The bombing of St Peter’s Church in Cairo exposes the growing vulnerability of Egypt’s Christian minority and the increasing mainstreaming of extremist Islamist discourse.
Counterintuitive as it may sound, ISIS is proof that the clash of civilisations is a myth. The reality is that interests clash, while cultures mix.
Whether or not bigots like it, “Allah”, which is simply the Arabic for “God”, can be worshipped by Muslims, Christians and Jews alike.
With the prospect of reconciliation a long way off and to prevent civil war, Egyptians need to form a united front against all political violence.With the prospect of reconciliation a long way off and to prevent civil war, Egyptians need to form a united front against all political violence.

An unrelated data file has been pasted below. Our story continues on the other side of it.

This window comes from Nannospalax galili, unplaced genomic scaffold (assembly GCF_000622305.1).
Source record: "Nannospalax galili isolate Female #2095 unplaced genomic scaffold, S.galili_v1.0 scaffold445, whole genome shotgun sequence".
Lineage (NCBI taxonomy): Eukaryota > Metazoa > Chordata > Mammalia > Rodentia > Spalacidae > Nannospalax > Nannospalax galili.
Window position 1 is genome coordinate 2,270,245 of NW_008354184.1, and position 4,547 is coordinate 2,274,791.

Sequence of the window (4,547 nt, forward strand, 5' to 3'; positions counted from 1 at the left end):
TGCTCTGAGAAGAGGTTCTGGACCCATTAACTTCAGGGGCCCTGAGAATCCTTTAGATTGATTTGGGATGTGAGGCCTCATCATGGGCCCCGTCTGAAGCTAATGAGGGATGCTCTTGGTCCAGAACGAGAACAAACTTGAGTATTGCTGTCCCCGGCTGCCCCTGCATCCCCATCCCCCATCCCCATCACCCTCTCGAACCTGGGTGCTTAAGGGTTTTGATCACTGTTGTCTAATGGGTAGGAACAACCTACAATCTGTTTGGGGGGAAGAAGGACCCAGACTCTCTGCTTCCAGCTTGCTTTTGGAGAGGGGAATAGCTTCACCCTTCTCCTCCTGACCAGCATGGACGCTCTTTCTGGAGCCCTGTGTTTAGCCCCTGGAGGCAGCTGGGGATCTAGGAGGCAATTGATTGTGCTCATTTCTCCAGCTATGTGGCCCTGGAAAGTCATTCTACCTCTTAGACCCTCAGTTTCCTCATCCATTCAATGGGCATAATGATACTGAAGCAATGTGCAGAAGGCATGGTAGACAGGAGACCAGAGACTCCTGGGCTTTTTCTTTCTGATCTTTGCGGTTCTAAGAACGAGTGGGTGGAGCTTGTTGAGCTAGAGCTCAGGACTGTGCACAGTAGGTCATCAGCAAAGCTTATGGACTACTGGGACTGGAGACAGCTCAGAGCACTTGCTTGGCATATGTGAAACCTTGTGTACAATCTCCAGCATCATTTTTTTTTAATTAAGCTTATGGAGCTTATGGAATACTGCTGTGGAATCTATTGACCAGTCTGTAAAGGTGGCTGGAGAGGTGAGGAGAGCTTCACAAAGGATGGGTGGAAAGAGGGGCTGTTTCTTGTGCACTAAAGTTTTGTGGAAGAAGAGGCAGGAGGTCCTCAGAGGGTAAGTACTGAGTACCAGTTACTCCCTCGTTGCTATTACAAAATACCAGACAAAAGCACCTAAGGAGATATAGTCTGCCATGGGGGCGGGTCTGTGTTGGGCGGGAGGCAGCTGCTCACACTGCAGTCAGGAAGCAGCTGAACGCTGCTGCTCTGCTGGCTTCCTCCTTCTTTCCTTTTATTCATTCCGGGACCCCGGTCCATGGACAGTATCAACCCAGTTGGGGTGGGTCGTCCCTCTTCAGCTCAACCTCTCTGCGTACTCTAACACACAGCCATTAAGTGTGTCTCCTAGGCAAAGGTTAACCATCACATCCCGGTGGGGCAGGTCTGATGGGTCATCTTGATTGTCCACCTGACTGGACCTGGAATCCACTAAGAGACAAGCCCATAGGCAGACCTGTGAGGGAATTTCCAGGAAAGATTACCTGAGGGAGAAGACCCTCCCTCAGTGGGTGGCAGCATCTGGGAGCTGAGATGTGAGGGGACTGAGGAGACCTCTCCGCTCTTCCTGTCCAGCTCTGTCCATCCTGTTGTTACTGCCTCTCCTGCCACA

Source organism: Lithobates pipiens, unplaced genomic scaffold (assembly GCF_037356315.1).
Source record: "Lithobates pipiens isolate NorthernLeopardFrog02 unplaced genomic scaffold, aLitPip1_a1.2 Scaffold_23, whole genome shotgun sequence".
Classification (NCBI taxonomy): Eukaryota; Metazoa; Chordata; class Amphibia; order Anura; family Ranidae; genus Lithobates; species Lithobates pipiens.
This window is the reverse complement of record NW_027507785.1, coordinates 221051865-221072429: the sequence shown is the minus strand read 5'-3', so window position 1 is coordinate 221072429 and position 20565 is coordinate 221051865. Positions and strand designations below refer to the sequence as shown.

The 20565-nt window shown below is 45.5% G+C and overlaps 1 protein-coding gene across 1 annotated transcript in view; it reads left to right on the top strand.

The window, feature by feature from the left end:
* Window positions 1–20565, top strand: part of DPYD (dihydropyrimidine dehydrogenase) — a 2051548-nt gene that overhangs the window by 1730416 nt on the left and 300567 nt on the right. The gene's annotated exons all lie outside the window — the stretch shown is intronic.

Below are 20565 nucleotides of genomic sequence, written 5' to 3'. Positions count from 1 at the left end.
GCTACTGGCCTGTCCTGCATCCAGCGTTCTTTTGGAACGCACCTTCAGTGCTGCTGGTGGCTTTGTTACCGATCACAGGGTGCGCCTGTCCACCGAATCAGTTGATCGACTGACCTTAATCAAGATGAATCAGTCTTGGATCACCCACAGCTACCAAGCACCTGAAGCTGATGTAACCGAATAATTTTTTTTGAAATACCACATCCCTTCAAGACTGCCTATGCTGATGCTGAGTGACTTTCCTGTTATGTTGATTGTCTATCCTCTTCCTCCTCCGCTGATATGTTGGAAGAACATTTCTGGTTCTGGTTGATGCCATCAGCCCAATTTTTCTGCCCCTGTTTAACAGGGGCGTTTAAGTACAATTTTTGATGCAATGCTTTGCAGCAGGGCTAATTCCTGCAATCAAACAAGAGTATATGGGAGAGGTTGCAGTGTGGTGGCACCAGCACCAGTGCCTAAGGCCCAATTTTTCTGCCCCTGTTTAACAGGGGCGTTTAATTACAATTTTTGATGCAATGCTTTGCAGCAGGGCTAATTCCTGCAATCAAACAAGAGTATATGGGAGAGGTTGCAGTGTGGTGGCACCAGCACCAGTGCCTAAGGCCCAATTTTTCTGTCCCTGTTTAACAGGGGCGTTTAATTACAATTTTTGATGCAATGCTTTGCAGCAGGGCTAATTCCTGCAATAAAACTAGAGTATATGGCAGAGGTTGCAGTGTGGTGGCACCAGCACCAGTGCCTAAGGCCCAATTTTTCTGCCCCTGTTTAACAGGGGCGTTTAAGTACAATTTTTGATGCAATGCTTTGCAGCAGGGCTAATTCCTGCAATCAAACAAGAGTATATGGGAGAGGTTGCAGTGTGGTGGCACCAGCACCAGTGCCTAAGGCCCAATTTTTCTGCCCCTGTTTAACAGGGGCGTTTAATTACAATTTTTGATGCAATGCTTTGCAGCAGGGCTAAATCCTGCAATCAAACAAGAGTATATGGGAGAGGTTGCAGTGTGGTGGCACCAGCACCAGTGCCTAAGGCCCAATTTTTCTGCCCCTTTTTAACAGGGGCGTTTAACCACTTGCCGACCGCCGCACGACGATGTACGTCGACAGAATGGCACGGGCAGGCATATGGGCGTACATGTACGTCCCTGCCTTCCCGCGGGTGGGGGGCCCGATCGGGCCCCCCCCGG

A publisher in Luxor who happens to be Christian shows how Egypt’s majority and minorities, despite growing tension, share similar dreams and fears.
Member of Parliament for Luxor AbdulMawgoud Dardery believes religion is a “personal issue”, and government’s job is to focus on collective challenges.
By courting his rivals, Egyptian President Mohamed Mursi could turn former allies into foes and bring to the fore the divisions among Islamists.
Supporting a military dictatorship to impose secular ideals is paradoxical and will only perpetuate and entrench the deep state in Egypt.
Should Egyptians side with the anti-revolutionary military old guard or the counterrevolutionary Islamist vanguard when choosing their next president?
With the right president, Egypt could rid itself of nepotism and inequality to become a prosperous and egalitarian society.